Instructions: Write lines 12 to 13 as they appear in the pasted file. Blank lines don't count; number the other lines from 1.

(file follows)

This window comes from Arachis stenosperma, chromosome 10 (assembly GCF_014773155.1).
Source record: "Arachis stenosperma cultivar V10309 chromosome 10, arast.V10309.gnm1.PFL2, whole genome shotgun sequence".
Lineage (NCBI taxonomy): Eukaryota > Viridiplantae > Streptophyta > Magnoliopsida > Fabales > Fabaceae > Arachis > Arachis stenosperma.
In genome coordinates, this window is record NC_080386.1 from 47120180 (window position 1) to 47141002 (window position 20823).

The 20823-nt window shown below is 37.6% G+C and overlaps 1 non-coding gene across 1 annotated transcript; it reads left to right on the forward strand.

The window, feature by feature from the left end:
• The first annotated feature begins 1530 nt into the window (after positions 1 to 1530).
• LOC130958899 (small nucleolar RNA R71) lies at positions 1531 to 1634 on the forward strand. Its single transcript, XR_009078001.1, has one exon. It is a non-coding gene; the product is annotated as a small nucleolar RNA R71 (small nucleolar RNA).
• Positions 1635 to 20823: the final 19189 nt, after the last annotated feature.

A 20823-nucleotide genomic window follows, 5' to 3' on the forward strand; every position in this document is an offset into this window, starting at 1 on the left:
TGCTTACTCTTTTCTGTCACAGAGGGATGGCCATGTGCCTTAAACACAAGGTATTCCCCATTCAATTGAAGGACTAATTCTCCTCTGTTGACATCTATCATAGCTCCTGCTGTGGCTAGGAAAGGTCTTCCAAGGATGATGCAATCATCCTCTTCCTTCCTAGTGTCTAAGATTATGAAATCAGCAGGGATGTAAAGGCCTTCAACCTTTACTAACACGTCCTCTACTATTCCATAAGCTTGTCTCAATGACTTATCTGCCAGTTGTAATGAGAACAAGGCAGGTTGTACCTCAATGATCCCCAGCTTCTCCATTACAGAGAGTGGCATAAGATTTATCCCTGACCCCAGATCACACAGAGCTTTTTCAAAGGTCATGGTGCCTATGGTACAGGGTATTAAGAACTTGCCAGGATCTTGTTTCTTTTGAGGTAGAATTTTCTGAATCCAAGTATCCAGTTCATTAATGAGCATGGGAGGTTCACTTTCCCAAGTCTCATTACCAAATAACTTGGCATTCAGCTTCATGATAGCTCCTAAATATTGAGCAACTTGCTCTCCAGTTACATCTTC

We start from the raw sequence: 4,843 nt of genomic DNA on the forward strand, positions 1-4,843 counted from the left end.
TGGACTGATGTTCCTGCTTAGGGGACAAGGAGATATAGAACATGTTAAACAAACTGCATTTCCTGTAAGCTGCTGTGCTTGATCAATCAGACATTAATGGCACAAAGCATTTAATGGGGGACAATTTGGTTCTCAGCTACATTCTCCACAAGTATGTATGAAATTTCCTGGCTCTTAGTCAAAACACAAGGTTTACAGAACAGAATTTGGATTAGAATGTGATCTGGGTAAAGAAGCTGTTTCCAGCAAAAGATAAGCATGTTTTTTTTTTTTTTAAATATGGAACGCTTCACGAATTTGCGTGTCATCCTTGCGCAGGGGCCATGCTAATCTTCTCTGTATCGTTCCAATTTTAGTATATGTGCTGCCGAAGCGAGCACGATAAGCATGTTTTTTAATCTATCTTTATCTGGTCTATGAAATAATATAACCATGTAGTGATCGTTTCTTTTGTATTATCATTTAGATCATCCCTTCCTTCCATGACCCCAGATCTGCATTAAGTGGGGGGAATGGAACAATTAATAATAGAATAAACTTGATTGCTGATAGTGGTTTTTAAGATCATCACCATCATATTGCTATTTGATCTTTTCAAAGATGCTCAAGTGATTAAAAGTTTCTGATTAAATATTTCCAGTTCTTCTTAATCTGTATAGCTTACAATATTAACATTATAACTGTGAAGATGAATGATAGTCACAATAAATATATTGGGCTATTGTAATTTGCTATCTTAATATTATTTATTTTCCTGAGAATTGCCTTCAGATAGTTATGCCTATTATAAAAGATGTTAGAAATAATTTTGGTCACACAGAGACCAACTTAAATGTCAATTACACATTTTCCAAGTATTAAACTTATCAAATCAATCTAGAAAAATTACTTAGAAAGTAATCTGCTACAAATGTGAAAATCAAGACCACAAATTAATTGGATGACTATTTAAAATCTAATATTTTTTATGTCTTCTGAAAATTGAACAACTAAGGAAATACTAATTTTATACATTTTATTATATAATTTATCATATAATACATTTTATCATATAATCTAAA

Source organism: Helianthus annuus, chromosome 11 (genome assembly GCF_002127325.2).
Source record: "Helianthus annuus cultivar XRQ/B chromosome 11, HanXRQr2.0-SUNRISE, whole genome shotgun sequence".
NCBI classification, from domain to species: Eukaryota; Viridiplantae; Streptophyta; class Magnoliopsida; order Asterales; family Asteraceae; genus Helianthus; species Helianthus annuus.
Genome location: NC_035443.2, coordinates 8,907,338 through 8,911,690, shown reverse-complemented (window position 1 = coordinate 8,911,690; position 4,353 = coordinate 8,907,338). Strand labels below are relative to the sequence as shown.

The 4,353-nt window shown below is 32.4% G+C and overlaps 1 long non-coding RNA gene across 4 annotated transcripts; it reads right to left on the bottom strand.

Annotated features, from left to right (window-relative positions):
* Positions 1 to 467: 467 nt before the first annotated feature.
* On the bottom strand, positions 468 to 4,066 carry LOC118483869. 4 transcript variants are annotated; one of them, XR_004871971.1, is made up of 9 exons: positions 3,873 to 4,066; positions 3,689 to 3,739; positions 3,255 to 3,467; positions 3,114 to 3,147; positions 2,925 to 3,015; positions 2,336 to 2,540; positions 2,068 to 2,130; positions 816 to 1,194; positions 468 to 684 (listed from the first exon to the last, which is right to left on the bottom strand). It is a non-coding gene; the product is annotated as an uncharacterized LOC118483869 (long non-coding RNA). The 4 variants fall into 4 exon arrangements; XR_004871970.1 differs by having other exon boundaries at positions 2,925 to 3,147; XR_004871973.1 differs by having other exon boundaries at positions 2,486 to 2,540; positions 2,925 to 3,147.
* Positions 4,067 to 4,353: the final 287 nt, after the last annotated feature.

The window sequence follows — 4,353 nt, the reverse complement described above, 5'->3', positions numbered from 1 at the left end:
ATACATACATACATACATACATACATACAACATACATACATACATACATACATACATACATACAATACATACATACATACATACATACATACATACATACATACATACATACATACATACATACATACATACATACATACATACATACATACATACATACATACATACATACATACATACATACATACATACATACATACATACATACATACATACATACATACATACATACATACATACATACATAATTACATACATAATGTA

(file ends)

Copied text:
We start from the raw sequence: 4,843 nt of genomic DNA on the forward strand, positions 1-4,843 counted from the left end.
TGGACTGATGTTCCTGCTTAGGGGACAAGGAGATATAGAACATGTTAAACAAACTGCATTTCCTGTAAGCTGCTGTGCTTGATCAATCAGACATTAATGGCACAAAGCATTTAATGGGGGACAATTTGGTTCTCAGCTACATTCTCCACAAGTATGTATGAAATTTCCTGGCTCTTAGTCAAAACACAAGGTTTACAGAACAGAATTTGGATTAGAATGTGATCTGGGTAAAGAAGCTGTTTCCAGCAAAAGATAAGCATGTTTTTTTTTTTTTTAAATATGGAACGCTTCACGAATTTGCGTGTCATCCTTGCGCAGGGGCCATGCTAATCTTCTCTGTATCGTTCCAATTTTAGTATATGTGCTGCCGAAGCGAGCACGATAAGCATGTTTTTTAATCTATCTTTATCTGGTCTATGAAATAATATAACCATGTAGTGATCGTTTCTTTTGTATTATCATTTAGATCATCCCTTCCTTCCATGACCCCAGATCTGCATTAAGTGGGGGGAATGGAACAATTAATAATAGAATAAACTTGATTGCTGATAGTGGTTTTTAAGATCATCACCATCATATTGCTATTTGATCTTTTCAAAGATGCTCAAGTGATTAAAAGTTTCTGATTAAATATTTCCAGTTCTTCTTAATCTGTATAGCTTACAATATTAACATTATAACTGTGAAGATGAATGATAGTCACAATAAATATATTGGGCTATTGTAATTTGCTATCTTAATATTATTTATTTTCCTGAGAATTGCCTTCAGATAGTTATGCCTATTATAAAAGATGTTAGAAATAATTTTGGTCACACAGAGACCAACTTAAATGTCAATTACACATTTTCCAAGTATTAAACTTATCAAATCAATCTAGAAAAATTACTTAGAAAGTAATCTGCTACAAATGTGAAAATCAAGACCACAAATTAATTGGATGACTATTTAAAATCTAATATTTTTTATGTCTTCTGAAAATTGAACAACTAAGGAAATACTAATTTTATACATTTTATTATATAATTTATCATATAATACATTTTATCATATAATCTAAA